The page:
Then during the downhill as I was descending fast and shouting to let people know I was coming through the guy in front of me decided he had more right of the road then I had, he veered out wide, put his arm out and pushed me off the road and into the verge at over 30mph. I had no time to brake or react and the next thing I knew I went over the handle bars landing hard on my left hip with my bike flying over me and landing in a farmers field having clipped a barb wire fence.
All my tools, spare tubes etc were thrown off as well so when I got up shaken and in quite a lot of pain I had to start a treasure hunt for my tools in high gras so I could mend my bike. At that point I really thought my race was over and with that the end of my journey. Fortunately eventually help arrived, one of the volunteers was kind enough to let me text my family to let them know I was ok ( they were using the IM tracker so would see that I wasn’t moving ) and after about 45 minutes I was able to continue with a battered but still functioning bike.
Whilst I stood waiting I had a few energy gels and reading the words that people had attached to my gels gave me even more determination to continue. My goal changed into finishing no matter what which changed my attitude towards the race.
On my way again and the rest of the first lap I rode at a reduced pace as due to the injury sustained to my hip I physically couldn’t sustain the power zones I had trained in. Also my confidence was knocked as I don’t come off bikes, normally, in addition not quite knowing if there was any hidden damage in my carbon frame made me take corners more slowly than normal as well as being more conservative on the descents too.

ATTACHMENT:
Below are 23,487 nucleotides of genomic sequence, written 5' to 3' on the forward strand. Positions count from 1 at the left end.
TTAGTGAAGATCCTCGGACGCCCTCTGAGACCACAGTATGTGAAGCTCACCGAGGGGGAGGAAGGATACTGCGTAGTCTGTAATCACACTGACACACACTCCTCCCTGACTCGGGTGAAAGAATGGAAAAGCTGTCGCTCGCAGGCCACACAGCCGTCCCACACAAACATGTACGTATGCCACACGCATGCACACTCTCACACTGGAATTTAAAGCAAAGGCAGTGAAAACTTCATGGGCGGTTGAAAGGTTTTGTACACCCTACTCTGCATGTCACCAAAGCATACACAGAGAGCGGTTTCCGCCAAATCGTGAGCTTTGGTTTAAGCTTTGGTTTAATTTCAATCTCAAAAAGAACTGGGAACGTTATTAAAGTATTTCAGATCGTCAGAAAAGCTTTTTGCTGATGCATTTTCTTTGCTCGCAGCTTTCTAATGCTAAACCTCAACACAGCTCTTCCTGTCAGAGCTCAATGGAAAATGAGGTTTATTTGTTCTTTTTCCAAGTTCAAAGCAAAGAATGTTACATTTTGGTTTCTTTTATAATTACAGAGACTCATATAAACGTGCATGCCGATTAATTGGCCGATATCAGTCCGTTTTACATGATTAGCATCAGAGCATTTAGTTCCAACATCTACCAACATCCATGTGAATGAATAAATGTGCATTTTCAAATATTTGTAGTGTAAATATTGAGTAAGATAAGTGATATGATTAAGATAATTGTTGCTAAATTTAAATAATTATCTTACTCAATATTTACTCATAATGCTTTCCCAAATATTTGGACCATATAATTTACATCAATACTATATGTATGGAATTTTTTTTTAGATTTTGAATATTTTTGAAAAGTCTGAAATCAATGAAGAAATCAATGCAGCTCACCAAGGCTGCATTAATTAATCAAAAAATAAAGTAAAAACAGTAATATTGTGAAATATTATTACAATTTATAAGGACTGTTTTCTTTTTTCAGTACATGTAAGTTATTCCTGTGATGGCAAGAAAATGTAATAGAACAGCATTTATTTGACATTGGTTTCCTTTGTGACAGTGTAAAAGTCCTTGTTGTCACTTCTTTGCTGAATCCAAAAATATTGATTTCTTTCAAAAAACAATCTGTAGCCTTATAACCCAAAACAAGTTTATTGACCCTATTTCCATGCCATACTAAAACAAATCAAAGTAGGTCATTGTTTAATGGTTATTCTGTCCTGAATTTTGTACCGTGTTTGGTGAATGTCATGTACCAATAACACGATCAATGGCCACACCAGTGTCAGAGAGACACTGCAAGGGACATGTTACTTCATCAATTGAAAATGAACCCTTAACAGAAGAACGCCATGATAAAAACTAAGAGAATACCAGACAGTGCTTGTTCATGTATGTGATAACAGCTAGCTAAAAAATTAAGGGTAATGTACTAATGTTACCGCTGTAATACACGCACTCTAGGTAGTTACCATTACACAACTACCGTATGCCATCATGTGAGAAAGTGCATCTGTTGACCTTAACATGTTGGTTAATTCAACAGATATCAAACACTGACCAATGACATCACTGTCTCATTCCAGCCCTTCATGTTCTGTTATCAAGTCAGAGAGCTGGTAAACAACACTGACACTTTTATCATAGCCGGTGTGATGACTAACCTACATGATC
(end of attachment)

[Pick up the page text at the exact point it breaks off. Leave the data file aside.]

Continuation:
Still I was making up places and catching people. Meanwhile the weather gods decided to get involved and after some light showers all of a sudden the heavens opened in biblical proportions, the rain was coming down so hard that quite quickly the road flooded with several inches of water. As there was no sign the rain would ease off, I half expected Noah to make an appearance in his ark to whisk us to safety. The rain washed a lot of debris onto the road and as a result my bad luck didn’t end there and despite of running all weather tyres with puncture protection ( which got me through 100s of training miles without issue ) I had 3 more punctures during the bike section )
I arrived back into T2 after 6:46:43 on the bike or in other words well over an hour and 15 minutes down on what I had done in training. Also new to me was seeing so many bikes back in transition as normally my bike is my strongest discipline and I tend to be back in T2 with few bikes ahead of me.
What put it in perspective was that my moving time was 5:24 so I lost 1 hour and 22 minutes in total due to the various incidents.
As I got of the bike, a searing pain from my left hip reminded me that I would be in for a long marathon, even jogging with my bike to my racking place hurt immensely. I estimated at that point that I had 8 hours to finish the marathon ( which is walking pace ) so I knew I would finish one way or another as long as I could keep moving forward. My family was standing just outside transition and having them cheer me on helped me mentally as I was in a dark place mentally knowing the magnitude of the task ahead.